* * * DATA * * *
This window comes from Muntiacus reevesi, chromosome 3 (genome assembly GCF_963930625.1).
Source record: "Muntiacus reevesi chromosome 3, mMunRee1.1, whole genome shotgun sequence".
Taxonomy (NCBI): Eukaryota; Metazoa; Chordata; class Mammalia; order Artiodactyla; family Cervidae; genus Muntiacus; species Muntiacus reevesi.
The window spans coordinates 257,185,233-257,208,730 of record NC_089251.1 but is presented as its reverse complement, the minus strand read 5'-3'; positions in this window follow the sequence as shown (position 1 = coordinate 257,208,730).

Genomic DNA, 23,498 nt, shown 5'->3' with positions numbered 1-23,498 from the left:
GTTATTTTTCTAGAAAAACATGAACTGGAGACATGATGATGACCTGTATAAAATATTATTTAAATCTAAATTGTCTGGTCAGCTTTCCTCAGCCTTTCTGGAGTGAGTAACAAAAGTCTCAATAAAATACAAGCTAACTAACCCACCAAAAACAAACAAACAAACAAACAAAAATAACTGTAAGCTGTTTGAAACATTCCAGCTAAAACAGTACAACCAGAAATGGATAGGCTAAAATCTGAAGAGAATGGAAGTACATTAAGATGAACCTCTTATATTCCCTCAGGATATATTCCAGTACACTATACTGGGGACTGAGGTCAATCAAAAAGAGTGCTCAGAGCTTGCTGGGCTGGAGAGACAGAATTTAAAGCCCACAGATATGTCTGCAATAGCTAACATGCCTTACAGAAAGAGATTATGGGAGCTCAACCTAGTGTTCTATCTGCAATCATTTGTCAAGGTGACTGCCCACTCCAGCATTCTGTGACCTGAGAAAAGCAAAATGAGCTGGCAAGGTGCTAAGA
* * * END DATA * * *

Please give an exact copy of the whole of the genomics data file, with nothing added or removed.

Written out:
This window comes from Muntiacus reevesi, chromosome 3 (genome assembly GCF_963930625.1).
Source record: "Muntiacus reevesi chromosome 3, mMunRee1.1, whole genome shotgun sequence".
Taxonomy (NCBI): Eukaryota; Metazoa; Chordata; class Mammalia; order Artiodactyla; family Cervidae; genus Muntiacus; species Muntiacus reevesi.
The window spans coordinates 257,185,233-257,208,730 of record NC_089251.1 but is presented as its reverse complement, the minus strand read 5'-3'; positions in this window follow the sequence as shown (position 1 = coordinate 257,208,730).

Genomic DNA, 23,498 nt, shown 5'->3' with positions numbered 1-23,498 from the left:
GTTATTTTTCTAGAAAAACATGAACTGGAGACATGATGATGACCTGTATAAAATATTATTTAAATCTAAATTGTCTGGTCAGCTTTCCTCAGCCTTTCTGGAGTGAGTAACAAAAGTCTCAATAAAATACAAGCTAACTAACCCACCAAAAACAAACAAACAAACAAACAAAAATAACTGTAAGCTGTTTGAAACATTCCAGCTAAAACAGTACAACCAGAAATGGATAGGCTAAAATCTGAAGAGAATGGAAGTACATTAAGATGAACCTCTTATATTCCCTCAGGATATATTCCAGTACACTATACTGGGGACTGAGGTCAATCAAAAAGAGTGCTCAGAGCTTGCTGGGCTGGAGAGACAGAATTTAAAGCCCACAGATATGTCTGCAATAGCTAACATGCCTTACAGAAAGAGATTATGGGAGCTCAACCTAGTGTTCTATCTGCAATCATTTGTCAAGGTGACTGCCCACTCCAGCATTCTGTGACCTGAGAAAAGCAAAATGAGCTGGCAAGGTGCTAAGA